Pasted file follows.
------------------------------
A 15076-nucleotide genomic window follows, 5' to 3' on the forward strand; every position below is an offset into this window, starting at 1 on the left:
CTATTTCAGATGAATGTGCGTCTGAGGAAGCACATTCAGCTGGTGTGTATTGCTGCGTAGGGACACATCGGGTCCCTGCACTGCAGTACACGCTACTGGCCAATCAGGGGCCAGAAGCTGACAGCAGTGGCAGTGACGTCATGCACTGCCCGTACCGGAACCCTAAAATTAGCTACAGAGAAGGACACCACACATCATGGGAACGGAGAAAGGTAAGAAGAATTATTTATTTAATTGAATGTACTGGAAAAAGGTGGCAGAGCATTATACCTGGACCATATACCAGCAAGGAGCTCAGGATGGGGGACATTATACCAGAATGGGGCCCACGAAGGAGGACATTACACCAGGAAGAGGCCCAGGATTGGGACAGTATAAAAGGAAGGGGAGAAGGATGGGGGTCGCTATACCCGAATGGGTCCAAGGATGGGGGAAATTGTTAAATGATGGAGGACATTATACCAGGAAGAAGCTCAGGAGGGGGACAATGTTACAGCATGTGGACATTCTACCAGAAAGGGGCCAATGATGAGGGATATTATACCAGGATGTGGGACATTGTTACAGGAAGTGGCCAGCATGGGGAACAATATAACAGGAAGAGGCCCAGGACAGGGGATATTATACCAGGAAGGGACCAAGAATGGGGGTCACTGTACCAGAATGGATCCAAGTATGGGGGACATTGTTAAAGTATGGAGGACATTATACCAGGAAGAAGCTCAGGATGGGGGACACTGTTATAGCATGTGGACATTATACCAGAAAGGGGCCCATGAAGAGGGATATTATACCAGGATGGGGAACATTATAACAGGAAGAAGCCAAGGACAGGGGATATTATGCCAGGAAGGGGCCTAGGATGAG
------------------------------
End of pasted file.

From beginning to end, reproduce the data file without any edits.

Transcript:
A 15076-nucleotide genomic window follows, 5' to 3' on the forward strand; every position below is an offset into this window, starting at 1 on the left:
CTATTTCAGATGAATGTGCGTCTGAGGAAGCACATTCAGCTGGTGTGTATTGCTGCGTAGGGACACATCGGGTCCCTGCACTGCAGTACACGCTACTGGCCAATCAGGGGCCAGAAGCTGACAGCAGTGGCAGTGACGTCATGCACTGCCCGTACCGGAACCCTAAAATTAGCTACAGAGAAGGACACCACACATCATGGGAACGGAGAAAGGTAAGAAGAATTATTTATTTAATTGAATGTACTGGAAAAAGGTGGCAGAGCATTATACCTGGACCATATACCAGCAAGGAGCTCAGGATGGGGGACATTATACCAGAATGGGGCCCACGAAGGAGGACATTACACCAGGAAGAGGCCCAGGATTGGGACAGTATAAAAGGAAGGGGAGAAGGATGGGGGTCGCTATACCCGAATGGGTCCAAGGATGGGGGAAATTGTTAAATGATGGAGGACATTATACCAGGAAGAAGCTCAGGAGGGGGACAATGTTACAGCATGTGGACATTCTACCAGAAAGGGGCCAATGATGAGGGATATTATACCAGGATGTGGGACATTGTTACAGGAAGTGGCCAGCATGGGGAACAATATAACAGGAAGAGGCCCAGGACAGGGGATATTATACCAGGAAGGGACCAAGAATGGGGGTCACTGTACCAGAATGGATCCAAGTATGGGGGACATTGTTAAAGTATGGAGGACATTATACCAGGAAGAAGCTCAGGATGGGGGACACTGTTATAGCATGTGGACATTATACCAGAAAGGGGCCCATGAAGAGGGATATTATACCAGGATGGGGAACATTATAACAGGAAGAAGCCAAGGACAGGGGATATTATGCCAGGAAGGGGCCTAGGATGAG